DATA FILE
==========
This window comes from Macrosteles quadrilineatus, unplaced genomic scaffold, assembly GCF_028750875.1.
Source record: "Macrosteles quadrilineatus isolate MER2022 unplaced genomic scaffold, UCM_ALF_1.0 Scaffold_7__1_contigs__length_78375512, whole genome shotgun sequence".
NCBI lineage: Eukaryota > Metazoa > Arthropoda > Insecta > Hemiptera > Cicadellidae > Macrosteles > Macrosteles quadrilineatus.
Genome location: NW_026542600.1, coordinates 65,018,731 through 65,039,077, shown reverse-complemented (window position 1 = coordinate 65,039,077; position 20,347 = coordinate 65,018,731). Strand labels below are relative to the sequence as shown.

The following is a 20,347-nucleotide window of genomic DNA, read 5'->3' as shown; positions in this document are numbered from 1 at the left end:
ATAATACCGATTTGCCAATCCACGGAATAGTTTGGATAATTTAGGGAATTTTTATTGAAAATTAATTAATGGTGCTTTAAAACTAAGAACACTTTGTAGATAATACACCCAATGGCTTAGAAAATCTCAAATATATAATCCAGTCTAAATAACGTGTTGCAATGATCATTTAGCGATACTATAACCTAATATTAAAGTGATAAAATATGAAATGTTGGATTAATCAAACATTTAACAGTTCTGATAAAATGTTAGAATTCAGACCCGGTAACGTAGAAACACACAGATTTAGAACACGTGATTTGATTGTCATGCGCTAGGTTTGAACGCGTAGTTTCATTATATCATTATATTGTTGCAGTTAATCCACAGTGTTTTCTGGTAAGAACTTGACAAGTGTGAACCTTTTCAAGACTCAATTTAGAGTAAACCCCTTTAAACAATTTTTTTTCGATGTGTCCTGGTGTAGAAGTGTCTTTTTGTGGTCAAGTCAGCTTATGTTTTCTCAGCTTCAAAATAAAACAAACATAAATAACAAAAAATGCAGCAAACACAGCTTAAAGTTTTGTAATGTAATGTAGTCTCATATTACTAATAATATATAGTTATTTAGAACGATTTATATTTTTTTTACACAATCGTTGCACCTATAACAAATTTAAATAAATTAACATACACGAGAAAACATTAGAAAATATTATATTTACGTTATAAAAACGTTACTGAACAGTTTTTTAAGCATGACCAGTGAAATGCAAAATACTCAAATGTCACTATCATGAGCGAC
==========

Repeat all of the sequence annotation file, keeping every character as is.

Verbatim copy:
This window comes from Macrosteles quadrilineatus, unplaced genomic scaffold, assembly GCF_028750875.1.
Source record: "Macrosteles quadrilineatus isolate MER2022 unplaced genomic scaffold, UCM_ALF_1.0 Scaffold_7__1_contigs__length_78375512, whole genome shotgun sequence".
NCBI lineage: Eukaryota > Metazoa > Arthropoda > Insecta > Hemiptera > Cicadellidae > Macrosteles > Macrosteles quadrilineatus.
Genome location: NW_026542600.1, coordinates 65,018,731 through 65,039,077, shown reverse-complemented (window position 1 = coordinate 65,039,077; position 20,347 = coordinate 65,018,731). Strand labels below are relative to the sequence as shown.

The following is a 20,347-nucleotide window of genomic DNA, read 5'->3' as shown; positions in this document are numbered from 1 at the left end:
ATAATACCGATTTGCCAATCCACGGAATAGTTTGGATAATTTAGGGAATTTTTATTGAAAATTAATTAATGGTGCTTTAAAACTAAGAACACTTTGTAGATAATACACCCAATGGCTTAGAAAATCTCAAATATATAATCCAGTCTAAATAACGTGTTGCAATGATCATTTAGCGATACTATAACCTAATATTAAAGTGATAAAATATGAAATGTTGGATTAATCAAACATTTAACAGTTCTGATAAAATGTTAGAATTCAGACCCGGTAACGTAGAAACACACAGATTTAGAACACGTGATTTGATTGTCATGCGCTAGGTTTGAACGCGTAGTTTCATTATATCATTATATTGTTGCAGTTAATCCACAGTGTTTTCTGGTAAGAACTTGACAAGTGTGAACCTTTTCAAGACTCAATTTAGAGTAAACCCCTTTAAACAATTTTTTTTCGATGTGTCCTGGTGTAGAAGTGTCTTTTTGTGGTCAAGTCAGCTTATGTTTTCTCAGCTTCAAAATAAAACAAACATAAATAACAAAAAATGCAGCAAACACAGCTTAAAGTTTTGTAATGTAATGTAGTCTCATATTACTAATAATATATAGTTATTTAGAACGATTTATATTTTTTTTACACAATCGTTGCACCTATAACAAATTTAAATAAATTAACATACACGAGAAAACATTAGAAAATATTATATTTACGTTATAAAAACGTTACTGAACAGTTTTTTAAGCATGACCAGTGAAATGCAAAATACTCAAATGTCACTATCATGAGCGAC